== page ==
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Tourism in Havana

Havana Vieja (Old Havana) is polished, nicely cobbled and touristy. Rather than beggars, you find jaunty old men with giant cigars eager to pose for a dollar. Rather than begging, panhandlers find an excuse to make business.
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Havana Vieja (Old Havana) is polished, nicely cobbled and touristy. Rather than beggars, you find jaunty old men with giant cigars eager to pose for a dollar. Rather than begging, panhandlers find an excuse to make business. The old center is built around five Colonial Age plazas. The most historic square, Plaza de Armas, celebrates the founding of the city in 1519. These squares are decorated with modern art and ringed by inviting bars with tables spilling out onto the cobbles. Signs and furniture feel like everything just opened up last year (which is often the case). This is the tourist-friendly zone -- appealing and fun, but not giving an honest look at the character and economic metabolism of Havana.

As is the case in many developing countries, Western tourists gather in the most Western-friendly hotel, where they can get online, arrange tours, enjoy food that feels safe to eat, and interact with well-dressed, English-speaking locals. The Hotel Inglaterra, across the street from the iconic capitol building, is the favorite -- constantly filled with tourists struggling to catch a little of the fleeting local Wi-Fi.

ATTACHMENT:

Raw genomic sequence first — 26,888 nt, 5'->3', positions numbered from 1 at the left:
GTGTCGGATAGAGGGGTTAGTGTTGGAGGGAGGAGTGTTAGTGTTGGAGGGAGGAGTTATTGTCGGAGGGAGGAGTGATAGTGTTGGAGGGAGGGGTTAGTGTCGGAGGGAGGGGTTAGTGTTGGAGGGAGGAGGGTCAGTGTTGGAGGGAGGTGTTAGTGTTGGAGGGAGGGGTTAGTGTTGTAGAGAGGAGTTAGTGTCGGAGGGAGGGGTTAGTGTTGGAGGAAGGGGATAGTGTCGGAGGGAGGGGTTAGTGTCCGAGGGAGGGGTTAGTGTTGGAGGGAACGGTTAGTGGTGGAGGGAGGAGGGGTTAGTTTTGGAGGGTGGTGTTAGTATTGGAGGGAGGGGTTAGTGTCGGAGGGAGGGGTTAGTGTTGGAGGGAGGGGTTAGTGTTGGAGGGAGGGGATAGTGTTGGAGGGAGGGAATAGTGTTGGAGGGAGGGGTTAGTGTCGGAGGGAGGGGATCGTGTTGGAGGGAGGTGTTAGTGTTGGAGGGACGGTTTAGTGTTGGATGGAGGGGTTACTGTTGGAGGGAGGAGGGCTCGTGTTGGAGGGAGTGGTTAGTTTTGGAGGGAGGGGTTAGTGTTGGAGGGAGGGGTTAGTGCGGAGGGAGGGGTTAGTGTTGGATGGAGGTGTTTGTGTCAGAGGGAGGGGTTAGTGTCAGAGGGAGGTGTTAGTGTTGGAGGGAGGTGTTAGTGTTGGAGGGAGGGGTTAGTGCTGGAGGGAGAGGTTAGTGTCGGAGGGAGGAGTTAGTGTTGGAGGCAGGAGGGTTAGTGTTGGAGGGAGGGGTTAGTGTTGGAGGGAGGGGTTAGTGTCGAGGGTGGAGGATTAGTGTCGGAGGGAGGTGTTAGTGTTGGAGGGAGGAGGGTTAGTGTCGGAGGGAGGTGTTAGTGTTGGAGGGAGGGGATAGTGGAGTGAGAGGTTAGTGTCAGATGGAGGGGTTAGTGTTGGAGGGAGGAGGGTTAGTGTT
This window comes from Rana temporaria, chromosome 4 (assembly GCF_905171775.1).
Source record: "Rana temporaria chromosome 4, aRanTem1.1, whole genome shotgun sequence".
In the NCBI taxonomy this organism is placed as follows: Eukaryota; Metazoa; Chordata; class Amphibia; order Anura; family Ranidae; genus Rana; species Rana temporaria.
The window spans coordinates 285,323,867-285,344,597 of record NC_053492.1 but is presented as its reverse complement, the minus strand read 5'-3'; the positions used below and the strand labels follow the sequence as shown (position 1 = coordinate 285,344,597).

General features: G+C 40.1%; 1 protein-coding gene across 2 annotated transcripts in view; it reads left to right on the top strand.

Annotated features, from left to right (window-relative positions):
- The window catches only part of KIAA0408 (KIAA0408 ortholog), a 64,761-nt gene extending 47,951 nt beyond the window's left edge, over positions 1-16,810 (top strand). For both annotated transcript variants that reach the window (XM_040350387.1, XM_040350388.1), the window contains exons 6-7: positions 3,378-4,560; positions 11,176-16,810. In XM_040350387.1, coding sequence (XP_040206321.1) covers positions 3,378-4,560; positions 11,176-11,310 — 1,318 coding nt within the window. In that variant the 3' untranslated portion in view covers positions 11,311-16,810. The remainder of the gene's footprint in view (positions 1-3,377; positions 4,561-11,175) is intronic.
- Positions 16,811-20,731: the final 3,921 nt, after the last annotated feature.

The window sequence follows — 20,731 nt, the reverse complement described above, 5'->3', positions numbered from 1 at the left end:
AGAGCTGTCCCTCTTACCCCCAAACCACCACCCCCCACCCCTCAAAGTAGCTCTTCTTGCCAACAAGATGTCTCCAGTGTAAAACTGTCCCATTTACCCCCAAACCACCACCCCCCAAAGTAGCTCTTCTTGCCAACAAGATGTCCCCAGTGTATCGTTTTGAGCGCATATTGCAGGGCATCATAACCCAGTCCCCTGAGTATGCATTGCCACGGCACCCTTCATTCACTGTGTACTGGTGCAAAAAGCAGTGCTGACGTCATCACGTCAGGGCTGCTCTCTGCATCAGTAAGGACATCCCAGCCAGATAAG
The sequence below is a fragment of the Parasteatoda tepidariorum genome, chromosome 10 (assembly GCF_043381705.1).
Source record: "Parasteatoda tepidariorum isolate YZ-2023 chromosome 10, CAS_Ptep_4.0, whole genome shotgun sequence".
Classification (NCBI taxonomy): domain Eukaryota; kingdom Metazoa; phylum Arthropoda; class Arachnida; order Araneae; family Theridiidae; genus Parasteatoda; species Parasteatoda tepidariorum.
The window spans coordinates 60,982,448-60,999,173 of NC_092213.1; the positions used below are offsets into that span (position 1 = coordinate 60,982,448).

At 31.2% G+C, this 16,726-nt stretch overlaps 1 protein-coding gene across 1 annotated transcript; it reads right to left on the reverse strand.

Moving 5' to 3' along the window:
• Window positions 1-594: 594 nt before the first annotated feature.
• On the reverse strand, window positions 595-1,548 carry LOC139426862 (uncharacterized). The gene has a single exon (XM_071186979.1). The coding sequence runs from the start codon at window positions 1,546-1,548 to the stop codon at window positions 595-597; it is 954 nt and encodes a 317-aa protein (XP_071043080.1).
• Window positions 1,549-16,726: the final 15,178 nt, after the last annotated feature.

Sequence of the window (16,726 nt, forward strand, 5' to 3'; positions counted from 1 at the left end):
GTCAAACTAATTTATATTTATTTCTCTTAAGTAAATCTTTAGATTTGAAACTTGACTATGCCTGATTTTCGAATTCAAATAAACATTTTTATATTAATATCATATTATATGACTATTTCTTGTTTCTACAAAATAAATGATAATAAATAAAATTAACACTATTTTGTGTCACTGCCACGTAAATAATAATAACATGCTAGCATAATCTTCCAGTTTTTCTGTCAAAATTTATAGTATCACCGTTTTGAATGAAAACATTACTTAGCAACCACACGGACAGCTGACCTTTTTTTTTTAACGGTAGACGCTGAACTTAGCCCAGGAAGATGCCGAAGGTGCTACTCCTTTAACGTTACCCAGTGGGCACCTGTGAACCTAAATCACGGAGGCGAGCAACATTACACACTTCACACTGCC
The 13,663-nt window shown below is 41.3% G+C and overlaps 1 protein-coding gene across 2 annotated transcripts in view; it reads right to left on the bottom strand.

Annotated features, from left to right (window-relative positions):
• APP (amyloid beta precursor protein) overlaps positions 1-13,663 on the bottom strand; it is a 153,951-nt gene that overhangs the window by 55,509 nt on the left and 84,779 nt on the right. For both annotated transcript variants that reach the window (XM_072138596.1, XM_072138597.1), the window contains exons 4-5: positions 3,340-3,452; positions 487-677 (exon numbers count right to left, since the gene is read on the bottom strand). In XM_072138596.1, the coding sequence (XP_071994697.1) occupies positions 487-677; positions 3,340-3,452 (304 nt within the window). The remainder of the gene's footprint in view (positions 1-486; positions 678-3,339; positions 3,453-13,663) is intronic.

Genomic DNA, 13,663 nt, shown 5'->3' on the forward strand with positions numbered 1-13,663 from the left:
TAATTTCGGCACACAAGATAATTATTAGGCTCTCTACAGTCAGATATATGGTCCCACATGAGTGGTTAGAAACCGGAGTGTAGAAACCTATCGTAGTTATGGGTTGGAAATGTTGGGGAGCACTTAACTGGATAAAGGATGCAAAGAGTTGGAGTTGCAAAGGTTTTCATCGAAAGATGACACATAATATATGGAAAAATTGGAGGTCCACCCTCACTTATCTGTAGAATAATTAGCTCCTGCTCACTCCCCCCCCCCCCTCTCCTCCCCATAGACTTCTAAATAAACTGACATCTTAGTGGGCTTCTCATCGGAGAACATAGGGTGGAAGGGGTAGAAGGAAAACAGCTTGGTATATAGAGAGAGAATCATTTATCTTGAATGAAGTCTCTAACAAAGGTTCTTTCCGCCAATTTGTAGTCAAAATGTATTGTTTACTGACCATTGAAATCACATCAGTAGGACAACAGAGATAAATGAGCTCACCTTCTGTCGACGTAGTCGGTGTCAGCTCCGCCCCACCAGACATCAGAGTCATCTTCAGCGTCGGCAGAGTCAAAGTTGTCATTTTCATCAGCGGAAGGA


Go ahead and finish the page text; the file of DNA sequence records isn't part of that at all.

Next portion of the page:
Our guide walked us to the obvious tourist attractions, which included colorful Afro-Cuban culture expressed by joyful dancing and religious sects that mix Christianity with African religions that came over with the slaves.

Tourism is ramping up in Havana, and in a few major stops in Cuba beyond the capital city. This hop-on, hop-off bus tour ($5 for a two-hour loop with a live guide, runs three per hour) is like any you'd find in Europe -- but at a fifth the price.